The American Farm Bureau Women’s Leadership Committee D.C. Fly-In March 19-22 provided an excellent opportunity for members to learn about working with elected officials. They also had the opportunity to put the training into practice during Capitol Hill visits. Of the sixty-five WLC members from across the country who participated in the event, Montana had three WLC representatives including WLC Chair Gretchen Schubert, Beth Blevins and Carla Lawrence. Lillian Ostendorf, from Powderville, Montana who serves as the Western Representative on the AFBF WLC, also attended the activities. The group attended Ag Day festivities March 20, which included a Taste of Ag reception at the Library of Congress.
Advocacy training held Wednesday morning at the American Farm Bureau headquarters, included Foundation Outreach training followed by extensive information on meeting with your Congressmen.
“It was impressive to learn all of the outreach programs the AFB Foundation offers and many are free,” noted Carla Lawrence, a rancher from Boyd. “One of the popular educational materials is My American Farm which is a teaching tool for pre-kindergarten through fifth grade and has a broader reach beyond those grades. It includes over 24 games and 150 activities and lesson plans that carry a message that Ag is everywhere, farmers feed the world and are good stewards of the land. Another program called the Purple Plow challenge individuals, groups and classes in grades 5 -8 to enter the competition. Each year a new challenge is presented and allows contestants to team together and brainstorm sustainable local food systems that could be implemented in their communities.”
Advocacy 101 training covered how to get the most impact from Hill Visits including making sure you’re a regular voter, visit only with elected officials of whom you are constituents, and always be professional. Other tips included making issues relevant and asking how you can help.
Ronan veterinarian Beth Blevins said the training explained how to tell a story to show how certain legislation would actually affect your ranch. “For instance, I talked about how detrimental the new rules for the Electronic Logging Device (ELD) is. I’m a rancher, I raise my cattle and now they passed a regulation where the truck that is hauling my cattle has to stop because of the hours on the road. My cattle had to be unloaded and co-mingled with cattle that weren’t as healthy and they got sick. Being loaded on and off trucks is hard on cattle; besides my cattle are generally at pasture and might not know they need to drink out of the waterer in the corral where they are unloaded. This shows why we need those exemptions for agriculture in the ELD rules.”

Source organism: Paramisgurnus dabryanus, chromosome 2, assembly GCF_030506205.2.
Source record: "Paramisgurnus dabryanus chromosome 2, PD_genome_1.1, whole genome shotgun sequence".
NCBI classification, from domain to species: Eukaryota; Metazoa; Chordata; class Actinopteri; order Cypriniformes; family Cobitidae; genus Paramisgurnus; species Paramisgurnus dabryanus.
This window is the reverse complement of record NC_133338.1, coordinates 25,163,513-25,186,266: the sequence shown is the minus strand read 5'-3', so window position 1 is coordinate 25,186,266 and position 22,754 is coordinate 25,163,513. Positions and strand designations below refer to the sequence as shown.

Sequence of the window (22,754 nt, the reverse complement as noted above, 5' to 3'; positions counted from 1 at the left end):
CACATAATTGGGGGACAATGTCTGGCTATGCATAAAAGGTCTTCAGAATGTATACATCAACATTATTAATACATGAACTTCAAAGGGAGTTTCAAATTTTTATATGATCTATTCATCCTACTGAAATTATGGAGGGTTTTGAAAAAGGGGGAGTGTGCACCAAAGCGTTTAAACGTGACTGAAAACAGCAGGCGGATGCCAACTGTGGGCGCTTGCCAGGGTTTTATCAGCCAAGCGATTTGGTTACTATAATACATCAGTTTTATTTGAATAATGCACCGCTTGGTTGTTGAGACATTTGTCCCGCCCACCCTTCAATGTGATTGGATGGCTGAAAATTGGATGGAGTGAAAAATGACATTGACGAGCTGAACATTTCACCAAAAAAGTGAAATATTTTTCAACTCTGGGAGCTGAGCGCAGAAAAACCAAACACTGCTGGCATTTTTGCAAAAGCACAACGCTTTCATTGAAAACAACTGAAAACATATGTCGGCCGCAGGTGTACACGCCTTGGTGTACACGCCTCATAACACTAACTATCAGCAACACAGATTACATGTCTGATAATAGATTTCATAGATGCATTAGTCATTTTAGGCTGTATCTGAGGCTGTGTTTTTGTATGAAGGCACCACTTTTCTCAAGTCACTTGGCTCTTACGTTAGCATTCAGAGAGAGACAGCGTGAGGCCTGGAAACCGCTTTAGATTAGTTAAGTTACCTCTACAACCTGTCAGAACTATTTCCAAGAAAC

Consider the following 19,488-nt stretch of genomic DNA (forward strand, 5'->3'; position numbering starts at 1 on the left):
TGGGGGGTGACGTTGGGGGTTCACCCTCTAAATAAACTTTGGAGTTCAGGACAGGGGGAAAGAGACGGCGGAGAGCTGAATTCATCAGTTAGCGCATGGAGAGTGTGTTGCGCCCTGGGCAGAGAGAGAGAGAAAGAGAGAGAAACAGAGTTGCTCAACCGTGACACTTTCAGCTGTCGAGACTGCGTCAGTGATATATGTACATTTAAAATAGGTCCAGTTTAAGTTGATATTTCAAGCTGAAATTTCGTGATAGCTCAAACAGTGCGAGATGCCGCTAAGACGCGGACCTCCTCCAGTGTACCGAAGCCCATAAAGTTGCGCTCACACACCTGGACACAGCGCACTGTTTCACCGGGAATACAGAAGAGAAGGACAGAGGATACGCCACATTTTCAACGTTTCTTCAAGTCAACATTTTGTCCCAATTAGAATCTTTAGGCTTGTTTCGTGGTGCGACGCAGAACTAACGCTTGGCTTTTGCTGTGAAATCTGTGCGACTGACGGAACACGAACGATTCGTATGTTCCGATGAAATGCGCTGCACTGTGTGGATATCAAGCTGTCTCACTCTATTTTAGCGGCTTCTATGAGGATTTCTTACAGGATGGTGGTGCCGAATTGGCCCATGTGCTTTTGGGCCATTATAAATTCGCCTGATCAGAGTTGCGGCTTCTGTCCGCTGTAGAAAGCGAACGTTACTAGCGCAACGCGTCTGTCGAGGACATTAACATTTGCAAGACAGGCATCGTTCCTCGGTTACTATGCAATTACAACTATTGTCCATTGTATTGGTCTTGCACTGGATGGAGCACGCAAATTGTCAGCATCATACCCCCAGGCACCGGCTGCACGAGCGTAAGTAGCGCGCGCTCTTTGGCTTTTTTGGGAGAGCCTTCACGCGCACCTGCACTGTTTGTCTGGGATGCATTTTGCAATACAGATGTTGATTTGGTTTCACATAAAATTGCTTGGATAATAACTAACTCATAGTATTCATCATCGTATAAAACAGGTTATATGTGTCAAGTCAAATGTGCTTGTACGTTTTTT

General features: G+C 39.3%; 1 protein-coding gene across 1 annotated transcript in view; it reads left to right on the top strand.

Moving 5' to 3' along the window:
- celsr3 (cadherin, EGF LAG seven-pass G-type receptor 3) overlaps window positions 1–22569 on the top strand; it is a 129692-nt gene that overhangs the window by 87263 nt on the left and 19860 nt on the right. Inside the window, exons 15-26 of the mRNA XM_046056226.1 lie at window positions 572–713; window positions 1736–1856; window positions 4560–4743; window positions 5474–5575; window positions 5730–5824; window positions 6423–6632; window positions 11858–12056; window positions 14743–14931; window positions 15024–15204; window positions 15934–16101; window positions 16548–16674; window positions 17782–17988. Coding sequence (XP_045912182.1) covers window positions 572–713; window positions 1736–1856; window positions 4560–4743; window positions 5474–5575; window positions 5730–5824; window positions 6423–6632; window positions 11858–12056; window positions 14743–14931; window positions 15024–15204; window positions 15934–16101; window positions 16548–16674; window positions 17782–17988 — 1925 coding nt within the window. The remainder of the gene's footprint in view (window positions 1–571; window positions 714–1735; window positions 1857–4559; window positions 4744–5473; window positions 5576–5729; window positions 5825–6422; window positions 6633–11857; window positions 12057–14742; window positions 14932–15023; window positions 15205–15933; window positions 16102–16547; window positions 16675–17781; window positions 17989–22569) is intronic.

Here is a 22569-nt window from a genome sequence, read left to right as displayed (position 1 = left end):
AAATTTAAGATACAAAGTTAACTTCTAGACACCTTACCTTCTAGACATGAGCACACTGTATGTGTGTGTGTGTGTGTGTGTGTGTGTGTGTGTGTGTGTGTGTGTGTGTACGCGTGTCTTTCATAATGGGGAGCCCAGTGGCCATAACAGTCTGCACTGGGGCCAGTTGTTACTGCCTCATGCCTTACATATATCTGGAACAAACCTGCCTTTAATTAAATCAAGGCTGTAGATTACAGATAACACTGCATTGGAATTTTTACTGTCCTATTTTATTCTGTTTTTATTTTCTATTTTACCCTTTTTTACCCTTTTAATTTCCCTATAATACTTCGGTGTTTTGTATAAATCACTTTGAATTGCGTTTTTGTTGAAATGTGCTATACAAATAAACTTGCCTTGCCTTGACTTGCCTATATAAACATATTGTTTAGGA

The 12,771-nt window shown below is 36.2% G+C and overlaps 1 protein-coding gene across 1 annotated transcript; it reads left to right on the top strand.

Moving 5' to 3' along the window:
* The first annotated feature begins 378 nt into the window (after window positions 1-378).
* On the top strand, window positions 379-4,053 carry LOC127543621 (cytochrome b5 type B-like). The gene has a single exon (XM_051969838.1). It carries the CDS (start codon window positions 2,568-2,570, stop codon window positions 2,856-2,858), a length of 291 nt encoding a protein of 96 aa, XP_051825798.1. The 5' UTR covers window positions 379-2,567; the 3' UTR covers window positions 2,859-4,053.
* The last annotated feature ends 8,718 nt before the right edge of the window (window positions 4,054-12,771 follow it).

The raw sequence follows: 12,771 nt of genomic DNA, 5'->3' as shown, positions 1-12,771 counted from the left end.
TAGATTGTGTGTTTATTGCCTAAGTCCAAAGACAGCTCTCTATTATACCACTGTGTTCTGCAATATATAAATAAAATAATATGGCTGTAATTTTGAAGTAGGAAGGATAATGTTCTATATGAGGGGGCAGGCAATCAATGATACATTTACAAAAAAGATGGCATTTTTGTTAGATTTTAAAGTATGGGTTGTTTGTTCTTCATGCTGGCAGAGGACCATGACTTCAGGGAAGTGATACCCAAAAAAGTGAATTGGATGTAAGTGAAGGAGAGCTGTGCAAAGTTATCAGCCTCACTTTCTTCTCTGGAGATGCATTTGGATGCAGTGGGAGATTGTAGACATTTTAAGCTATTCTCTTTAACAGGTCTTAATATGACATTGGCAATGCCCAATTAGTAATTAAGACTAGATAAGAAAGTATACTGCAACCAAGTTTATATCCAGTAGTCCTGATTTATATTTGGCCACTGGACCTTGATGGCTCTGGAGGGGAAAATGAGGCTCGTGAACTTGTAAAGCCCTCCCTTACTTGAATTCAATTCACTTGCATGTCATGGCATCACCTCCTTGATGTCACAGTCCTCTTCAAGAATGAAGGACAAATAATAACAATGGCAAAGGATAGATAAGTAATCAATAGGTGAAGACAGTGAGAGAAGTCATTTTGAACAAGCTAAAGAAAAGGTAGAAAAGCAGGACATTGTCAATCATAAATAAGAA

“The AFBF staff recommended that a constituent visiting has much more impact than letters or emails. Certainly, any contact you can make is good, but making the personal contact is so much better,” Blevins added.Schubert said the Hill visits went well, even with snow in the Nation’s Capital. “We met with staff in Senator Tester and Senator Daines’ office, and they were extremely interested in our concerns,” said Schubert. “Congressman Gianforte was able to meet with us, but was then called out for a vote. He joined us later and gave us an evening tour of the Capitol. Not only was it amazing, but in the middle of it, at 9 p.m. at night, the House members were called in for a vote. It was exciting to see all of the Congressmen showing up, and all of the security checking the cars. I think sometimes we don’t realize how much, and the hours, Congressmen work. I feel fortunate to live in a state where our elected officials are always willing to meet with us.”
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